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Breast Cancer Health Center

Who Gets Breast Cancer and Who Survives?

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Survivors' Stories

JULIE TIBBITS, 33
Married, stay-at-home mom of Jessica, 4; El Dorado Hills, CA
Diagnosed in December 2002 with stage IV hormone-sensitive cancer

"I was almost eight months pregnant when my hips started to hurt. I thought it was pregnancy related, but an MRI revealed a mass on my pelvis; within days I learned I had breast cancer that had spread to my liver and bones. My oncology team basically wrote me off — they gave me about a year to live and told me to get my affairs in order. My husband and I cried for about two hours, and then we said, 'All right, let's figure out what to do.'

"About a week later, I delivered my little girl, Jessica, and had my ovaries removed at the same time because my cancer was driven by estrogen. Jessica was 3 pounds, 13 ounces — small, but healthy. Word spread about my disease, and a family friend recommended I see her oncologist at Arlington Cancer Center in Texas. When I met him, he said, 'You're going to be there when your daughter gets married' — that's what I needed to hear. We moved to Arlington while I had a mastectomy and chemotherapy.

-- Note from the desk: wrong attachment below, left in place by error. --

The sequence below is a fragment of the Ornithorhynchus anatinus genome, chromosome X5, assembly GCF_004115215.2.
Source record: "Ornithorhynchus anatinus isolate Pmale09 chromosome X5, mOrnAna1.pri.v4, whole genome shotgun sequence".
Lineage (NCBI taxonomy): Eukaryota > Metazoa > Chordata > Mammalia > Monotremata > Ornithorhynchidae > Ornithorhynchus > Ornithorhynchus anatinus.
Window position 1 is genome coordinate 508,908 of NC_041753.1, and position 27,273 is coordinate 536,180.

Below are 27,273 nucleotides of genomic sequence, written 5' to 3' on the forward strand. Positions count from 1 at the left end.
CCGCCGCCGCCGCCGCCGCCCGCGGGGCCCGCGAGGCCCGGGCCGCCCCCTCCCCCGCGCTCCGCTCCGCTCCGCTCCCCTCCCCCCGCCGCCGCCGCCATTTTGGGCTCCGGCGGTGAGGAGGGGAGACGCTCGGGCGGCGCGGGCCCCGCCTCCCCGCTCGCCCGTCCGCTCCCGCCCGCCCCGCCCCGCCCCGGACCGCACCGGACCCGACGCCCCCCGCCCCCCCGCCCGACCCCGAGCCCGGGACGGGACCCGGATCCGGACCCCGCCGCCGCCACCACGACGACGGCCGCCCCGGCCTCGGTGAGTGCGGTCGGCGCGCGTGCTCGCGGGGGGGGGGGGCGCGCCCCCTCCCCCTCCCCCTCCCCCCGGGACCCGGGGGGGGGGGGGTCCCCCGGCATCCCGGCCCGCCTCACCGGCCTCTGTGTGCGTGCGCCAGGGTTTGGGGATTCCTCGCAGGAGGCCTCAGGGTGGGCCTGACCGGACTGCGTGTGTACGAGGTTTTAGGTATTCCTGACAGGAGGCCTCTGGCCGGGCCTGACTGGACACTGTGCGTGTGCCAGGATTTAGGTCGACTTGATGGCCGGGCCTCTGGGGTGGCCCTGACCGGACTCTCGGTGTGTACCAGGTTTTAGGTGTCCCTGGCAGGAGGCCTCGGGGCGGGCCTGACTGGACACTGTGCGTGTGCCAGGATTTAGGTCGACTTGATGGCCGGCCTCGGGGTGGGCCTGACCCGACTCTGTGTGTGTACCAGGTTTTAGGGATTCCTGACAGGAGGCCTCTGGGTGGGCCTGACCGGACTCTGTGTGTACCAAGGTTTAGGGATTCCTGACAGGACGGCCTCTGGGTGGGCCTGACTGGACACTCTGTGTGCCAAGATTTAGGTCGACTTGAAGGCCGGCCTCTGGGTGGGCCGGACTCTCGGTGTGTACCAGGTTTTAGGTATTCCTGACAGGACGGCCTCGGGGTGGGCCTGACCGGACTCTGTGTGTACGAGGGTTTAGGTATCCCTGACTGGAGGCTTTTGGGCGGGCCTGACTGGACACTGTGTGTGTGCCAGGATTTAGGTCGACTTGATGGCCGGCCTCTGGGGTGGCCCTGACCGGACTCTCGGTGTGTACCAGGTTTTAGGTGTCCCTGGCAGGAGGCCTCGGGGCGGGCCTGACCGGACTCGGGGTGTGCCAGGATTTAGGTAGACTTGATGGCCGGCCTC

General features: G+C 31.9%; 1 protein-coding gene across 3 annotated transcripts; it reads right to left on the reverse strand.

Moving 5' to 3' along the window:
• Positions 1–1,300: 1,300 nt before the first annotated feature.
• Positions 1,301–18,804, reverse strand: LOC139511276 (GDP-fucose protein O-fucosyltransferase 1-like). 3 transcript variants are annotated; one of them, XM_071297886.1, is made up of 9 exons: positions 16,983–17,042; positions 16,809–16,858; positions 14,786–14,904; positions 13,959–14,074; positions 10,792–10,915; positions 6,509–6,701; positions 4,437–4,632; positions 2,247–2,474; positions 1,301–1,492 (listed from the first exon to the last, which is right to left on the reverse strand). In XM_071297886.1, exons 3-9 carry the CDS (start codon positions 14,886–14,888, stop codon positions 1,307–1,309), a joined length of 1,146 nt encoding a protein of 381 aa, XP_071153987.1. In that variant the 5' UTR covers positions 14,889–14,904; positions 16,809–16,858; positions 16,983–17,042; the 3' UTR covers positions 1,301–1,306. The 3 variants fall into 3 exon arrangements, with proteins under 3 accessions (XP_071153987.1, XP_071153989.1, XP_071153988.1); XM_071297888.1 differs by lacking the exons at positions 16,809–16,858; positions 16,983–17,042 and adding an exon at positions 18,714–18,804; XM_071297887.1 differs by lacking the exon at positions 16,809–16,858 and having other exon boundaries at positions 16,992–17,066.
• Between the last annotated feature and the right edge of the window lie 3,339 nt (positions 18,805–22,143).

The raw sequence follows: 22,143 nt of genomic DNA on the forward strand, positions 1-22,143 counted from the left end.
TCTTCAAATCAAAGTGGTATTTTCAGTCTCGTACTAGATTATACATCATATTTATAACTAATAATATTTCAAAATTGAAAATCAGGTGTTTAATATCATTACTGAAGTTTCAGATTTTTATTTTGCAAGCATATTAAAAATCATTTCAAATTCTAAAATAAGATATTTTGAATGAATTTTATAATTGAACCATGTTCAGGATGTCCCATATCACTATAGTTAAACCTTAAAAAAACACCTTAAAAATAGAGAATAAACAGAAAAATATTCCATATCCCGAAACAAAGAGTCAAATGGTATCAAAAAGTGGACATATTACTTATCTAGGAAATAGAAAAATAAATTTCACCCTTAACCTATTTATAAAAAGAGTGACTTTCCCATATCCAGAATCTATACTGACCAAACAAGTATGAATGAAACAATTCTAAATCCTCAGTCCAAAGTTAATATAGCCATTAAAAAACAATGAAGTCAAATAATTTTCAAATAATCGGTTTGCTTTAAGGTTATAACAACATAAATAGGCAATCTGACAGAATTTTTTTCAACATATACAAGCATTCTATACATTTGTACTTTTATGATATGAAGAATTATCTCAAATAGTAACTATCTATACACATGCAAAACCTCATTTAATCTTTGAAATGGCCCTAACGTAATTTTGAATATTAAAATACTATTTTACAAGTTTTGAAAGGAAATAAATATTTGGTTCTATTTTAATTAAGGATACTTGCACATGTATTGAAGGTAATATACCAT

"I've been in remission now for almost four years. Yes, I get scared when I think of the future. But while I can't predict whether my cancer will return, I can have hope and live life."

FERNE DIXON, 42
Printing production manager; single; Rochester, NY
Diagnosed in April 2006 with stage II triple-negative breast cancer; stage IIIA in September 2006; stage IV in May 2007

"I first found a lump in my right breast, along with some nipple discharge, while working on a cruise ship in December 2005. The ship's doctor said it was an infection and put me on antibiotics, but after three different treatments didn't work, he suggested that I get a mammogram when we docked. I thought I didn't fit the breast cancer mold — I was young and healthy and had no family history of the disease.

"But my mammogram picked up a mass, and biopsies revealed I had cancer in my breast and lymph node. My oncologist wasn't optimistic. He told me that my cancer was a very aggressive form that he'd seen in a lot of young African-American women like me. He wanted to blast it with the strongest chemotherapy he had, and I said, 'Let's get down to business.'

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